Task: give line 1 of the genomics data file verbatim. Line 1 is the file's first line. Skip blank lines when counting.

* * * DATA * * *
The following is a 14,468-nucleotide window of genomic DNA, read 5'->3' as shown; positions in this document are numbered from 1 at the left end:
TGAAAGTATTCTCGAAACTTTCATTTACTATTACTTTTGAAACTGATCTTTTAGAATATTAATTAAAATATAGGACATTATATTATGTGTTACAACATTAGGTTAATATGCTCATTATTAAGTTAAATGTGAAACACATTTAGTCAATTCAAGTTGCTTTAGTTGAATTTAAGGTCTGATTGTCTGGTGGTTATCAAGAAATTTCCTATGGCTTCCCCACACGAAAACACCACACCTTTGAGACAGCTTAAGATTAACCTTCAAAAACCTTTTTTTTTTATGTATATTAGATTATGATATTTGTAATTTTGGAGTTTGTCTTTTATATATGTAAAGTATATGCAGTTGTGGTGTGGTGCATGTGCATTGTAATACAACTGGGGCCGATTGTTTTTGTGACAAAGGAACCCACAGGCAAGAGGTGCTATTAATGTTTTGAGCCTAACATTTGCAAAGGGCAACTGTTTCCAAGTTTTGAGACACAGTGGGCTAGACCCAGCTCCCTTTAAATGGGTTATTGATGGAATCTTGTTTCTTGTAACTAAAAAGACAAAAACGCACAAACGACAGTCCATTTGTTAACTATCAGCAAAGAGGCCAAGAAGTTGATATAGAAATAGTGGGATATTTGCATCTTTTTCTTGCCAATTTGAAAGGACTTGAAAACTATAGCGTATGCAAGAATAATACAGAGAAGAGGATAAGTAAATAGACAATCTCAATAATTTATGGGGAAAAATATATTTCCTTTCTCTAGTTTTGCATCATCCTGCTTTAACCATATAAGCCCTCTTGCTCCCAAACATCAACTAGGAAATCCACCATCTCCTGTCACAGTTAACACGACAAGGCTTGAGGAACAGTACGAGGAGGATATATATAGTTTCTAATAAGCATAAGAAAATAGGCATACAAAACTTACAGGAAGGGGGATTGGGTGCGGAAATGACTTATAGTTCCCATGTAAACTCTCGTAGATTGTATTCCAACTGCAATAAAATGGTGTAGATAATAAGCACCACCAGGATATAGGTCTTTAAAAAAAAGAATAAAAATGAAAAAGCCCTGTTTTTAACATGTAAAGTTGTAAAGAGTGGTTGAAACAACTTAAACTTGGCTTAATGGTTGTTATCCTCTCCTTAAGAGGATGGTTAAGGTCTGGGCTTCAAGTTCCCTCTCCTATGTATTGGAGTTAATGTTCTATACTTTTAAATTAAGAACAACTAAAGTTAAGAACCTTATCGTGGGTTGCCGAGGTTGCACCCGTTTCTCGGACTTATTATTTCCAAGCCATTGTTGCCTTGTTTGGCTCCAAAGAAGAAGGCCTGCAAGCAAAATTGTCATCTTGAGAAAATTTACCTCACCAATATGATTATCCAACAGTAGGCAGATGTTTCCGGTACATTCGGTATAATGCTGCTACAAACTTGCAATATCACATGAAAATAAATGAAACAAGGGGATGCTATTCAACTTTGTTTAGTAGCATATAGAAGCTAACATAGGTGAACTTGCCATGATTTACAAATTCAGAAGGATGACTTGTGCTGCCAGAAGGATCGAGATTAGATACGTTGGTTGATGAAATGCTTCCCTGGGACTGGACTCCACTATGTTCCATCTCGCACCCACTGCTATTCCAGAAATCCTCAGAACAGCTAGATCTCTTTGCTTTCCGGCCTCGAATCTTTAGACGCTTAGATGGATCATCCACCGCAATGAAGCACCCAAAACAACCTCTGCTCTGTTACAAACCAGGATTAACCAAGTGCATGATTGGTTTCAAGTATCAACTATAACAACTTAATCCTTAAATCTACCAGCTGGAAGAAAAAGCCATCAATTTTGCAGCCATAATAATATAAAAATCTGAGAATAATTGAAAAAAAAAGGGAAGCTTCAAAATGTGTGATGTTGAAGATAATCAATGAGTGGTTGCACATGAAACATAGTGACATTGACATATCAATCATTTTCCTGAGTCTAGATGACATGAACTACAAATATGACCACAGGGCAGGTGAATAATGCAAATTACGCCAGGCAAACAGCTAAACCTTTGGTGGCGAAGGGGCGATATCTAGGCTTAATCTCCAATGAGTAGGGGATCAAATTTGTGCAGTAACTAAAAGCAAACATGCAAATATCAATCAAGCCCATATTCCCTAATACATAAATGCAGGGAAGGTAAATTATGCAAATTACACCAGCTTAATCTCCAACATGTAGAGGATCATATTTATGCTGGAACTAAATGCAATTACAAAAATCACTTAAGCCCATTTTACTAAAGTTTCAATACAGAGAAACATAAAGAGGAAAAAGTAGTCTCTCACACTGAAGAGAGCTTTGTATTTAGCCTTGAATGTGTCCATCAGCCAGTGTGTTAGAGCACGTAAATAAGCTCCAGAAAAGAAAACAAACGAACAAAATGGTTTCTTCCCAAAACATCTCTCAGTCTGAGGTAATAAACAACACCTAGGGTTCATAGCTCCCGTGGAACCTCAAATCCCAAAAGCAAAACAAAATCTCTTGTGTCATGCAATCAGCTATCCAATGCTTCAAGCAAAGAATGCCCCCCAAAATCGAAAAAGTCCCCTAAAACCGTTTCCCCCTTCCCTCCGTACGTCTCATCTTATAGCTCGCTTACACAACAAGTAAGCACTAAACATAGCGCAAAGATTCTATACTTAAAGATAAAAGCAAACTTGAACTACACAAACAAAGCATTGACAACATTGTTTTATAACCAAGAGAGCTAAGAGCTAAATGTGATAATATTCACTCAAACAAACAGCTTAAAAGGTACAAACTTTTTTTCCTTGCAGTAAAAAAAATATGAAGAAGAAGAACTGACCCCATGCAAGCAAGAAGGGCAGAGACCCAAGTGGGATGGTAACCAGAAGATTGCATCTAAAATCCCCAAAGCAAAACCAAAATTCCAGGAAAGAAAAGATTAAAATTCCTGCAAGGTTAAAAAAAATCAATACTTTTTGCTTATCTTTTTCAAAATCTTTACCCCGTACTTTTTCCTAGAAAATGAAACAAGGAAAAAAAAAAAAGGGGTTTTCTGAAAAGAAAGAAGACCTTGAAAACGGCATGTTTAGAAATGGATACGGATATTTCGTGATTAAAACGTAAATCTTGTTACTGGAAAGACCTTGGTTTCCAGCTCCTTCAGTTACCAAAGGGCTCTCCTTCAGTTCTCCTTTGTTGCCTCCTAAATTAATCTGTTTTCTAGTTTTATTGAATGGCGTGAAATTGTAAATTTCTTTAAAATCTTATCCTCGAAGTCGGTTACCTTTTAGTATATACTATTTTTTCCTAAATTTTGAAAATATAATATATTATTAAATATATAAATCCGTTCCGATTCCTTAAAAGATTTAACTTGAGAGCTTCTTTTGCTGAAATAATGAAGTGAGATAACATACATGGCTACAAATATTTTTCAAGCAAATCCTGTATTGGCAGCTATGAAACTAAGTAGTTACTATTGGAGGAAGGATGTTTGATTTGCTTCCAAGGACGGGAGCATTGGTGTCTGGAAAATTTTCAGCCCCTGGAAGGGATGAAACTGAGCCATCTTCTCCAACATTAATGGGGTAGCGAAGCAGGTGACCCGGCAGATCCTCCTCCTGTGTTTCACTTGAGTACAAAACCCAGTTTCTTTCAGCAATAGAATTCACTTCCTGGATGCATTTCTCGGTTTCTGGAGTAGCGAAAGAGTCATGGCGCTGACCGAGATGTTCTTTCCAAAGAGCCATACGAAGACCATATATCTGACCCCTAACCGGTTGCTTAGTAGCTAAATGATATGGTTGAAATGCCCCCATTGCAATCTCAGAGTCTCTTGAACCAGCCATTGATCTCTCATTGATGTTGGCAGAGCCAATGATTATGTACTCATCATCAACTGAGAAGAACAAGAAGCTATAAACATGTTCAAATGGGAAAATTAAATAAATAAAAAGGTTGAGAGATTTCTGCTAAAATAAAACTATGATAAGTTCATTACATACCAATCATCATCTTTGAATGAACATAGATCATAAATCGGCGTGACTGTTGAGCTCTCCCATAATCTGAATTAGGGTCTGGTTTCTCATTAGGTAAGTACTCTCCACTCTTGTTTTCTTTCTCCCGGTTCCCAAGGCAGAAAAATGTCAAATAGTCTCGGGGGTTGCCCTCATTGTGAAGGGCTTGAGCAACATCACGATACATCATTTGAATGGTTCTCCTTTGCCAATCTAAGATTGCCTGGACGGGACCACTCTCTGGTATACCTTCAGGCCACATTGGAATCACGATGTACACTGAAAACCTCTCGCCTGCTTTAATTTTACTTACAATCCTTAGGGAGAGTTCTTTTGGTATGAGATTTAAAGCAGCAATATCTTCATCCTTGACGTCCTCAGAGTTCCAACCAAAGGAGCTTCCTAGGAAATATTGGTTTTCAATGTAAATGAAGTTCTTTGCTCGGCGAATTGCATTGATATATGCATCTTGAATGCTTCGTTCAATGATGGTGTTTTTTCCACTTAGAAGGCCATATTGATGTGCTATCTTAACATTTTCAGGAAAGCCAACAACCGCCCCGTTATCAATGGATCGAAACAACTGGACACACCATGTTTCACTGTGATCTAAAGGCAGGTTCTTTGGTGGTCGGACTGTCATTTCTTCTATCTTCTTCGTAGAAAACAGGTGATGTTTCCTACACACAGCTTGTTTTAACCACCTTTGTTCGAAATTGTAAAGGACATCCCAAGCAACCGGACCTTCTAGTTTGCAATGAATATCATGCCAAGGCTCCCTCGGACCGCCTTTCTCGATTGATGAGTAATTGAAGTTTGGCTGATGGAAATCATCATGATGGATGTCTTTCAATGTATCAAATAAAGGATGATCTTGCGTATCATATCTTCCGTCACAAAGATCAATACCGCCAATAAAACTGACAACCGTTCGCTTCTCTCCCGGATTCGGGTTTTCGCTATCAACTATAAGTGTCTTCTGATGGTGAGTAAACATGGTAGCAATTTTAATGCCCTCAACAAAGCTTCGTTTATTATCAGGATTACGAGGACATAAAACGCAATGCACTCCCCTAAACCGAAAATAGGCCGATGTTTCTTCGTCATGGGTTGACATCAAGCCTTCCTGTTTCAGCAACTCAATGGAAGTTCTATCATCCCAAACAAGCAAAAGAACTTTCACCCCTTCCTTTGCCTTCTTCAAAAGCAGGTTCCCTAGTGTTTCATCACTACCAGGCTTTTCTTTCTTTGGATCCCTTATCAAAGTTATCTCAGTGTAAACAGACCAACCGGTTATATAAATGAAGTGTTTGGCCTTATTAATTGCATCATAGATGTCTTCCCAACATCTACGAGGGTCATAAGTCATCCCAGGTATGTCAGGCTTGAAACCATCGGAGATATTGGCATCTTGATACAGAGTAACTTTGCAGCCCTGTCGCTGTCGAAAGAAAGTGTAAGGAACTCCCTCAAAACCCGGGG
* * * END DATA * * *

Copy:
The following is a 14,468-nucleotide window of genomic DNA, read 5'->3' as shown; positions in this document are numbered from 1 at the left end: